Exhibition: 6 – 29 October 2016
Exhibition opening: 5 October, 6-8pm
Masterclass: 17 October, 2-6pm
Symposium: 18 October, 2-6pm
Sydney College of the Arts, University of Sydney, Balmain Road, Rozelle NSW 2039
Concern for current ecological and environmental crises are pivotal to many artists’ practices. Their works invite unique, challenging and tangible ways of grappling with the repercussions of human impact on the earth. Future Stratigraphy focuses on art practices that metaphorically and actually engage with various layers of complex geological strata showing traces of human impact, commonly referred to as the Anthropocene. The Anthropocene is a proposed epoch that begins when human activities started to have a significant global impact on earth’s geology and ecosystems; causing mass extinctions of plant and animal species, polluting the land and oceans, altering subterranean, aquatic and atmospheric layers. The International Geological Congress has recently voted to proceed with formally recognizing the Anthropocene as a stratigraphic epoch, an officially recognized subdivision of geological time. In a multi-disciplinary response to these discourses, Future Stratigraphy asks, ‘how will current human activities reveal themselves in the layers of the future?’ Questioning our understandings of deep and future time, engaging human relationships with matter and materiality, these art practices explore traces and scars of human presence on earth, challenging how we work with, exploit, understand and attempt to rehabilitate our planet.
Future Stratigraphy exhibition: 6-29 October 2016, included work by John Roloff, Josh Wodak, Tim Collins and Reiko Goto, Tracey Clement, David Haines and Joyce Hinterding, Elaine Gan, Kath Fries, Madeleine Boyd, Sean O’Connell, Penny Dunstan, Bryden Williams, Emma Robertson, Dell Walker and Kenneth Mitchell.
The exhibition was accompanied by a catalogue with essays by Bronwyn Lay, Kath Fries and Madeleine Boyd – download here
Image: Penny Dunstan, Soil Monliths, 2016, samples of reconstruction mine soils: natural soil, rehabilitated soil 2 years, rehabilitated soil 22 years. 120x45x12cm each. Courtesy the artist.
Masterclass: Monday 17 October 2-6pm
With international artist John Roloff, the class explored site-engagement processes focusing on Callan Park as the site of Roloff’s Sydney project, The Sea within the Land. The masterclass involved walking the site; discussing the area’s past, present and future (in relation to geology, mapping, flora and fauna, and human engagement – the Gadigal and Wangal traditional custodians, history as colonial estate and psychiatric hospital, and current uses); and an outside workshop with above-ground technology.
SCA Auditorium, Sydney College of the Arts
The Future Stratigraphy symposium explored ways of understanding and envisioning the materiality of country and landscape across disciplines, cultures and time.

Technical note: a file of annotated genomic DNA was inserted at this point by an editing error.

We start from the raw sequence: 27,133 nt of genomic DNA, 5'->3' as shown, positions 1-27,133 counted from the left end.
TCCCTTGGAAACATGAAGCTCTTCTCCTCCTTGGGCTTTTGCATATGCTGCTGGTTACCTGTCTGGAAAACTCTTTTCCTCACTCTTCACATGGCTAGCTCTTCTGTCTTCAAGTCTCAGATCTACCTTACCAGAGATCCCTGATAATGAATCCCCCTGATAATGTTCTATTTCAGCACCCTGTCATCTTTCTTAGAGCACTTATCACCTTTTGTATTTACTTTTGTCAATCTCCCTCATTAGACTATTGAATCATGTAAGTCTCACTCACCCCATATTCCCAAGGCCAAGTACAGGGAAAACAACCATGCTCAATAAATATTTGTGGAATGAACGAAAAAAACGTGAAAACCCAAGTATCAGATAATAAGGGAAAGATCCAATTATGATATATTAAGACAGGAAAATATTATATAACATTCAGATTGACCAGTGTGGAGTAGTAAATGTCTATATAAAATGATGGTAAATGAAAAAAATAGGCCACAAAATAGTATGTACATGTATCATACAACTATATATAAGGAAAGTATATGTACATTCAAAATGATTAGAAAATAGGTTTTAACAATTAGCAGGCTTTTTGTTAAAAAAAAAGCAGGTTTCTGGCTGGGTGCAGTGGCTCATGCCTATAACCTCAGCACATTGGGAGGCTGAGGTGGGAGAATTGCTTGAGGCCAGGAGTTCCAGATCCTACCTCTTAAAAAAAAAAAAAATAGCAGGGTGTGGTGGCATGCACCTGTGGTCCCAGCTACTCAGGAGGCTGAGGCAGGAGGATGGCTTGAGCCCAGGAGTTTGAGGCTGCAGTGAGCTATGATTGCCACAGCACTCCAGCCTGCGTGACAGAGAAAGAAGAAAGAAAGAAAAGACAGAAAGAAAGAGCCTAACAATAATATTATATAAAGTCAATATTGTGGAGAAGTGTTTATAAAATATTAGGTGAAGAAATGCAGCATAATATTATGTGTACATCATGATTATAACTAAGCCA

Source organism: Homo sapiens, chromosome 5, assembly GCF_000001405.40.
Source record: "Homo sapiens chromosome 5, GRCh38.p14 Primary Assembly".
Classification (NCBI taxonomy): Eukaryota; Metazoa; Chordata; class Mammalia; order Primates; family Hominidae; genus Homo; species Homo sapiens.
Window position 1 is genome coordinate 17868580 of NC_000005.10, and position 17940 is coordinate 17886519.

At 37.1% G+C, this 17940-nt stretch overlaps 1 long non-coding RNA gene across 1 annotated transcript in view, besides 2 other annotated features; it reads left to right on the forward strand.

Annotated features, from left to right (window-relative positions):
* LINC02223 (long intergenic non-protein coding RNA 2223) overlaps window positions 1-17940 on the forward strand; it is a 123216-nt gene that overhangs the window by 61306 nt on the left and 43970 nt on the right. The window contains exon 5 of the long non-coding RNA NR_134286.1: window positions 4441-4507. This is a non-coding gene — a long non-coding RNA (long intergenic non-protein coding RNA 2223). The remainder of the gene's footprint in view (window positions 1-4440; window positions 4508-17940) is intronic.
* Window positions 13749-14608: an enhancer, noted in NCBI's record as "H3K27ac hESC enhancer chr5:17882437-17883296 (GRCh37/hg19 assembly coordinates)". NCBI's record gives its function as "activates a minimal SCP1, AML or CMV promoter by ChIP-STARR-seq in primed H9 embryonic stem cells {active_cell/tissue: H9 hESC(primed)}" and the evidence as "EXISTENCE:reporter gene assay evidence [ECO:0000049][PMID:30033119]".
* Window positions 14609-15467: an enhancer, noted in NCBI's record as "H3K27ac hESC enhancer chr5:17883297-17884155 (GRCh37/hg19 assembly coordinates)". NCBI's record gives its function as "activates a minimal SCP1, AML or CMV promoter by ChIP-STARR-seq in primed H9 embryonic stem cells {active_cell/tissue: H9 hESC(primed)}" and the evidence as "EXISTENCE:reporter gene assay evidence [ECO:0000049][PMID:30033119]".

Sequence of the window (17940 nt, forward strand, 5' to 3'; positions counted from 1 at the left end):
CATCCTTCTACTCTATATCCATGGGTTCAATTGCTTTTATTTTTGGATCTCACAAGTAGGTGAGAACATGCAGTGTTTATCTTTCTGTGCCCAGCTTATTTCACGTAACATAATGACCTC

Welcome – Oliver Smith, New Materialism in Contemporary Art research cluster SCA Acknowledgement of Country – Mariko Smith, Wingara Mura Fellow SCA
Introduction – Tracey Clement, artist, arts writer and current PhD candidate at SCA
Keynote Lecture – John Roloff – ‘Sentient Terrains IV’
John Roloff is an artist and professor at San Francisco Art Institute. He works conceptually with site, process and natural systems. With a background in science and geology, Roloff’s work engages poetic and site-specific relationships between material, concept and performance in the domains of geology, ecology, architecture, ceramics, industry and mining, metabolic systems and history. Roloff’s work has been included in exhibitions at the Whitney Museum of American Art, UC Berkeley Museum, San Francisco Museum of Modern Art, Smithsonian Institution, Photoscene Cologne, the Venice Architectural and Art Biennales. He has received fellowships from the U.S. National Endowment for the Arts, Guggenheim Foundation and California Arts Council. Roloff is represented by Anglim Gilbert Gallery, San Francisco, CA.
Matt Poll – ‘Glimpsing landscapes of the past through stone tool technologies’
Matt Poll is the Assistant Curator of the Macleay Museum Indigenous Heritage Collections and the University of Sydney’s Repatriation Project Officer. He has previously worked as the Artistic Director of Boomalli Aboriginal Artists cooperative as well as other positions at the Museum of Contemporary Art and Wollongong City Gallery. Poll’s current research project seeks to further develop methods of understanding the ways contemporary Aboriginal and Torres Strait Island artists have used museum collections, historic records and archival materials in the reconstruction of cultural identities, exploring how visual artists in particular have developed auto ethnographic methods of engaging with historical information outside of academic frameworks.
Ron Boyd – ‘A Marine Geologist’s View of the Anthropocene’
Ron Boyd is a conjoint professor at the University of Newcastle, he has worked as a marine geologist with forty years experience in the field. Boyd has published over 200 scientific articles and book chapters. Recently he has been working with multi beam imagery in marine geology researching seismic and sediments off Australia and the USA. Boyd has worked with Larry Mayer at UNH/CCOM and also runs his own research voyages off the East Coast of Australia from coast to deep ocean.
Panel discussion – ‘Future Stratigraphy’
– John Roloff, Matt Poll, Ron Boyd and Tracey Clement.